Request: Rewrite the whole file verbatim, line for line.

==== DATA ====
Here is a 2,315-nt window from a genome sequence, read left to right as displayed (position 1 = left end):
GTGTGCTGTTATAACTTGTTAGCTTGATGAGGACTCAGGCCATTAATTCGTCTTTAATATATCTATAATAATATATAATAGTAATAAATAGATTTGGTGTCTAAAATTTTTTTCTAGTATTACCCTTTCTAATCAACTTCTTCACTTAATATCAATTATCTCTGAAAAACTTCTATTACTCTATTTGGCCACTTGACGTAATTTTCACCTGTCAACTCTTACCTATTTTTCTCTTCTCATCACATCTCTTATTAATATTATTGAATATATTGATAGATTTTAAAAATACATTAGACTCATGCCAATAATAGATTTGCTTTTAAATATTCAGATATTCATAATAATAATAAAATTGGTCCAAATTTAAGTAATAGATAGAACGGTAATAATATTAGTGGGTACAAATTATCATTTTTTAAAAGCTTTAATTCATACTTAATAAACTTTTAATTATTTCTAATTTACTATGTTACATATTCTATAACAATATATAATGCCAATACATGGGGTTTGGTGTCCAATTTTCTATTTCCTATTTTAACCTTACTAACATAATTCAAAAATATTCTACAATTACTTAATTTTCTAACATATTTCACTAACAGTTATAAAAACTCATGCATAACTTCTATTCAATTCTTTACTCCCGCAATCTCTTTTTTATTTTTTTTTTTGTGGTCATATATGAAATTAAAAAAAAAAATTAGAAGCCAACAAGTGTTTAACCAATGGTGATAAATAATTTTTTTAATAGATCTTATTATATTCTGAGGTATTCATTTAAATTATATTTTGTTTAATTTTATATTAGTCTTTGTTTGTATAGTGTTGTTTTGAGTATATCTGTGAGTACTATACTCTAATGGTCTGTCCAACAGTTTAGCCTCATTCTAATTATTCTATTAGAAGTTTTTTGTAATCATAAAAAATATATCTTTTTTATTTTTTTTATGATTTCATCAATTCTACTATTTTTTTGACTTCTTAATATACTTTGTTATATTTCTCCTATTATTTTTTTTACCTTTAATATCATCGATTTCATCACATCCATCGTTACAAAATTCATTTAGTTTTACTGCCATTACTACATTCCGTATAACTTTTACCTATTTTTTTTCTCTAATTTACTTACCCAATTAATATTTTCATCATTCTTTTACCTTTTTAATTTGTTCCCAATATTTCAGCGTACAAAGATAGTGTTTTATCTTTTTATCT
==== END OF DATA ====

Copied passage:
Here is a 2,315-nt window from a genome sequence, read left to right as displayed (position 1 = left end):
GTGTGCTGTTATAACTTGTTAGCTTGATGAGGACTCAGGCCATTAATTCGTCTTTAATATATCTATAATAATATATAATAGTAATAAATAGATTTGGTGTCTAAAATTTTTTTCTAGTATTACCCTTTCTAATCAACTTCTTCACTTAATATCAATTATCTCTGAAAAACTTCTATTACTCTATTTGGCCACTTGACGTAATTTTCACCTGTCAACTCTTACCTATTTTTCTCTTCTCATCACATCTCTTATTAATATTATTGAATATATTGATAGATTTTAAAAATACATTAGACTCATGCCAATAATAGATTTGCTTTTAAATATTCAGATATTCATAATAATAATAAAATTGGTCCAAATTTAAGTAATAGATAGAACGGTAATAATATTAGTGGGTACAAATTATCATTTTTTAAAAGCTTTAATTCATACTTAATAAACTTTTAATTATTTCTAATTTACTATGTTACATATTCTATAACAATATATAATGCCAATACATGGGGTTTGGTGTCCAATTTTCTATTTCCTATTTTAACCTTACTAACATAATTCAAAAATATTCTACAATTACTTAATTTTCTAACATATTTCACTAACAGTTATAAAAACTCATGCATAACTTCTATTCAATTCTTTACTCCCGCAATCTCTTTTTTATTTTTTTTTTTGTGGTCATATATGAAATTAAAAAAAAAAATTAGAAGCCAACAAGTGTTTAACCAATGGTGATAAATAATTTTTTTAATAGATCTTATTATATTCTGAGGTATTCATTTAAATTATATTTTGTTTAATTTTATATTAGTCTTTGTTTGTATAGTGTTGTTTTGAGTATATCTGTGAGTACTATACTCTAATGGTCTGTCCAACAGTTTAGCCTCATTCTAATTATTCTATTAGAAGTTTTTTGTAATCATAAAAAATATATCTTTTTTATTTTTTTTATGATTTCATCAATTCTACTATTTTTTTGACTTCTTAATATACTTTGTTATATTTCTCCTATTATTTTTTTTACCTTTAATATCATCGATTTCATCACATCCATCGTTACAAAATTCATTTAGTTTTACTGCCATTACTACATTCCGTATAACTTTTACCTATTTTTTTTCTCTAATTTACTTACCCAATTAATATTTTCATCATTCTTTTACCTTTTTAATTTGTTCCCAATATTTCAGCGTACAAAGATAGTGTTTTATCTTTTTATCT